Seeing the value of science

Knowing this gives us something to work with. Along with all the other great work to help students love science, we can work on their perceptions of the value of science at the time they are choosing subjects.

Schools should invite people from a wide range of career backgrounds to come talk to students to share their ideas on how science is useful in their jobs.

Read more: Timely intervention: how Doctor Who shapes public attitudes to science

We can also do some very practical things to make sure science is at its most attractive when students are choosing subjects – for example, doing fun work in the lab and not scaring them with any challenging exam just before they choose.

These teenagers do not take subject choice lightly – they know they may be closing the doors on some paths. It would be wrong to convince students to take any subject that’s not right for them, but this is about helping them see the value of science.

If they see that value of science subjects through good information and good experiences then they may decide to stay with science, at least for a couple more years.

Authors: Tracey-Ann Palmer, Lecturer, Initial Teacher Education, University of Technology Sydney

Read more http://theconversation.com/keep-your-job-options-open-and-dont-ditch-science-when-choosing-next-years-school-subjects-123012


The Conversation

Politics

Prime Minister Visit to the United States of America

I will travel to the United States of America with my wife Jenny, from 19-27 September, visiting Washington D.C, Chicago, Ohio and New York.   It was an honour to accept President Trump’s genero...

Scott Morrison - avatar Scott Morrison

Additional Australian Government assistance to help people affected by the Queensland and New South Wales bushfires

The Australian Government will deliver new income assistance to people affected by the bushfires in Queensland and New South Wales.   We have activated the Disaster Recovery Allowance (DRA) to ...

Scott Morrison - avatar Scott Morrison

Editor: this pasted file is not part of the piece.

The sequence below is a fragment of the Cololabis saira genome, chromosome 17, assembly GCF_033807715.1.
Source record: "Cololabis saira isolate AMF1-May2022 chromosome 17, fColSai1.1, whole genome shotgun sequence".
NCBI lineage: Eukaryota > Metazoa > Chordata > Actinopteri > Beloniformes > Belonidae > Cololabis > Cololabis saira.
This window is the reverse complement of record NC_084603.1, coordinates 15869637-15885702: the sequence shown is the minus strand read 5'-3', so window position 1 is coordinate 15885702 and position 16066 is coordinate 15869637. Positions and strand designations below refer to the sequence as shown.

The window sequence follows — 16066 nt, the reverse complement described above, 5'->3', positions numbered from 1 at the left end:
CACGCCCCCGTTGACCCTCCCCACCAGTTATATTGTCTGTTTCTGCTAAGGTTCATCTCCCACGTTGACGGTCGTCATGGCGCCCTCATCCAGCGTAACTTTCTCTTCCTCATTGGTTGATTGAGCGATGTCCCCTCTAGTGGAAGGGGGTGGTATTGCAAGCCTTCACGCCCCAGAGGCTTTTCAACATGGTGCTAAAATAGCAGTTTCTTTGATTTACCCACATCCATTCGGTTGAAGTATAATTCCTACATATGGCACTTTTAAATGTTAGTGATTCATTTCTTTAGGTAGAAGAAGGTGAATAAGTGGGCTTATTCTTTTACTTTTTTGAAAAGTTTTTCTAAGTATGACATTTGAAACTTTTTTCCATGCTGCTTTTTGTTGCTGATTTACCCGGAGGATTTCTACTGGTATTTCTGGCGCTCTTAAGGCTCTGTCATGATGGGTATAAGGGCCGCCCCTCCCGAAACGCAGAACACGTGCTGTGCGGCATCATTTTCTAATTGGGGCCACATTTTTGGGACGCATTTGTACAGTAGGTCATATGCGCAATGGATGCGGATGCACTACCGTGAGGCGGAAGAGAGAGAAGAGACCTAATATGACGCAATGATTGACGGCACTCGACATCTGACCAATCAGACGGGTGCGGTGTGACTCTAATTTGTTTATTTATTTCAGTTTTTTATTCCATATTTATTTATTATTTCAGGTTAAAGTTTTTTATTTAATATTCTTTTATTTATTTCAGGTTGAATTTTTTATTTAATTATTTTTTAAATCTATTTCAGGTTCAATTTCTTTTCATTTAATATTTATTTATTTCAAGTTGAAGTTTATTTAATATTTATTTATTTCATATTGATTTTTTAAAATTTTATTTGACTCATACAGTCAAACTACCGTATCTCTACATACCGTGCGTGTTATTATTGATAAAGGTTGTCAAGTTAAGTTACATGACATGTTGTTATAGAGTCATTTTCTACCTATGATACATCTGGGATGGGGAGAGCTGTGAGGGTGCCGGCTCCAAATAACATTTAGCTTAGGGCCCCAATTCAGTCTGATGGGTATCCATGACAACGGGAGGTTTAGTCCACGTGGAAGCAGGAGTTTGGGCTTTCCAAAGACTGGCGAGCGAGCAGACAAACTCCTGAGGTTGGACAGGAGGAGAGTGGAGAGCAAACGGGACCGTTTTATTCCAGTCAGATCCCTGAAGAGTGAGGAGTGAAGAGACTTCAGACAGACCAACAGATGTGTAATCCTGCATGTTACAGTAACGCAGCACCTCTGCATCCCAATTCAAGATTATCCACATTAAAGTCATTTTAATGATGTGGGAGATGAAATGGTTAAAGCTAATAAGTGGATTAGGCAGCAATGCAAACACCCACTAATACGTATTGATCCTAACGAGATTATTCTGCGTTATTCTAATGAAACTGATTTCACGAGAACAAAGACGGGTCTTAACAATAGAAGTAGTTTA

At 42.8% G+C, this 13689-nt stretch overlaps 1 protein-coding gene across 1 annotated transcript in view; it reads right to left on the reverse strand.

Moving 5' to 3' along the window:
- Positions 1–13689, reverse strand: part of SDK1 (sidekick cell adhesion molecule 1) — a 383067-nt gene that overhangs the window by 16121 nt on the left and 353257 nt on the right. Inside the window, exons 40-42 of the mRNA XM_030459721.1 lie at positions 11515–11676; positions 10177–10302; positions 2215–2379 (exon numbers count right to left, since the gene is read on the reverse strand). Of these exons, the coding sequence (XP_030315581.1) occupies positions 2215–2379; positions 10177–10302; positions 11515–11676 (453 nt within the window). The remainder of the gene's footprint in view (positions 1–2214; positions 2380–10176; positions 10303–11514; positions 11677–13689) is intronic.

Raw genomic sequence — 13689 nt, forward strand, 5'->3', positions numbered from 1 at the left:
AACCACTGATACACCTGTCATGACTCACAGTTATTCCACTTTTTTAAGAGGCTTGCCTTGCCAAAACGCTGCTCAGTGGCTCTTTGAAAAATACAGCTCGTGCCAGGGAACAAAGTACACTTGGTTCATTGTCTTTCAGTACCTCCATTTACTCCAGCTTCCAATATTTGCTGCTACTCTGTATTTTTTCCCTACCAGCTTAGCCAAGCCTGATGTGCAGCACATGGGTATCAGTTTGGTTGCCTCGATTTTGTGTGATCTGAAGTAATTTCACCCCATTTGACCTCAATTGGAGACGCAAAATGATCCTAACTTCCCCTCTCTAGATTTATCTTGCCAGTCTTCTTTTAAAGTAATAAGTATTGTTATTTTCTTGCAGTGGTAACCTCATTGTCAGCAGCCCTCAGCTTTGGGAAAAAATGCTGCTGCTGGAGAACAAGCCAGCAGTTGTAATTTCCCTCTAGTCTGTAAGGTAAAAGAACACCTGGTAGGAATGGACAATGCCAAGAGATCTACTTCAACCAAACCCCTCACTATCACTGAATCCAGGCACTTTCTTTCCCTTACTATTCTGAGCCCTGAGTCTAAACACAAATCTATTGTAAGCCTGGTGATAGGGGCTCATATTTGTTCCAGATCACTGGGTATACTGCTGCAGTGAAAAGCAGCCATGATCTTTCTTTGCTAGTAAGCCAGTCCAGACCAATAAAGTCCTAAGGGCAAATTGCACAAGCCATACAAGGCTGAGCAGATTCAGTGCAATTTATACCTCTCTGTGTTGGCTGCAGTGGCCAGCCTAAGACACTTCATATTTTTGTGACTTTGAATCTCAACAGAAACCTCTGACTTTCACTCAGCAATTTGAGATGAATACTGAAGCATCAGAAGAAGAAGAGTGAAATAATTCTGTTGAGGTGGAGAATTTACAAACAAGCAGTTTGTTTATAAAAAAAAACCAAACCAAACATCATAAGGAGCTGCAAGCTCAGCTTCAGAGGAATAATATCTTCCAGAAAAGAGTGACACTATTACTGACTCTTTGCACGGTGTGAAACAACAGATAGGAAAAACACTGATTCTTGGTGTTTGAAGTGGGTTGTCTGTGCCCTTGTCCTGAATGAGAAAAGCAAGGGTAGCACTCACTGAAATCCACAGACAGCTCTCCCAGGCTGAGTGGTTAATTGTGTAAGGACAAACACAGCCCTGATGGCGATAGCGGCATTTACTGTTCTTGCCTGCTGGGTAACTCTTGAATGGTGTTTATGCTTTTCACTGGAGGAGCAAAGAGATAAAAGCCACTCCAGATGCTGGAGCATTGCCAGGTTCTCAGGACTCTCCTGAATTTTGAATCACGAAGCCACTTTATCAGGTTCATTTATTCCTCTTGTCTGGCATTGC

Monash Freeway upgrades moving forward for Melbourne commuters

An extra 36 kilometres of new lanes will be added to the Monash Freeway under a joint Australian and Victorian Government plan to bust congestion in Melbourne’s east.   The Morrison and Andrews ...

Scott Morrison - avatar Scott Morrison

Business News

Ways to Take Control Over Your Startup's Public Image

The way in which others see your business only seems like something that you have no control over. After all, it’s their own subjective matter, right? Well, the concept of branding represents a sc...

Diana Smith - avatar Diana Smith

How Digital Futures Platforms are Changing it All

Some people still remember the days when you had to be in one of the world’s centers of finance in order to be able to trade with futures. Technology has developed a lot since then and trading wit...

Diana Smith - avatar Diana Smith

Your Ultimate Guide on Making an Office Cleaning Checklist

A cleaning list is simply a list that guides cleaners on what should be done. Several factors determine the type of cleaning list for your business premises.  The cleaning checklist usually provided ...

Clean Group - avatar Clean Group

Travel

Travelling Tips and your Roots: Who’s Looking out for Home?

If you lead a life of travel, chances are you know that not everyone gets the same kick out of living as a nomad. Today we focus on those ‘left behind’ – how do you nurture the valuable people in yo...

News Company - avatar News Company

TOURISM NT LAUNCHES NEW BRAND

New tagline revealed, new campaign set to launch ‘Different in every sense’ will replace Tourism NT’s ‘Do the NT’ tagline from today as part of a new brand positioning aimed at attracting more vi...

Matthew Ongarello - avatar Matthew Ongarello

Family-Friendly Island Camping Spots in Australia

Australia is a popular location for camping, and it is easy to understand why. The geographic make-up of most areas in the continent is ideal for outdoor adventures, with several beautiful beaches, ...

News Company - avatar News Company

ShowPo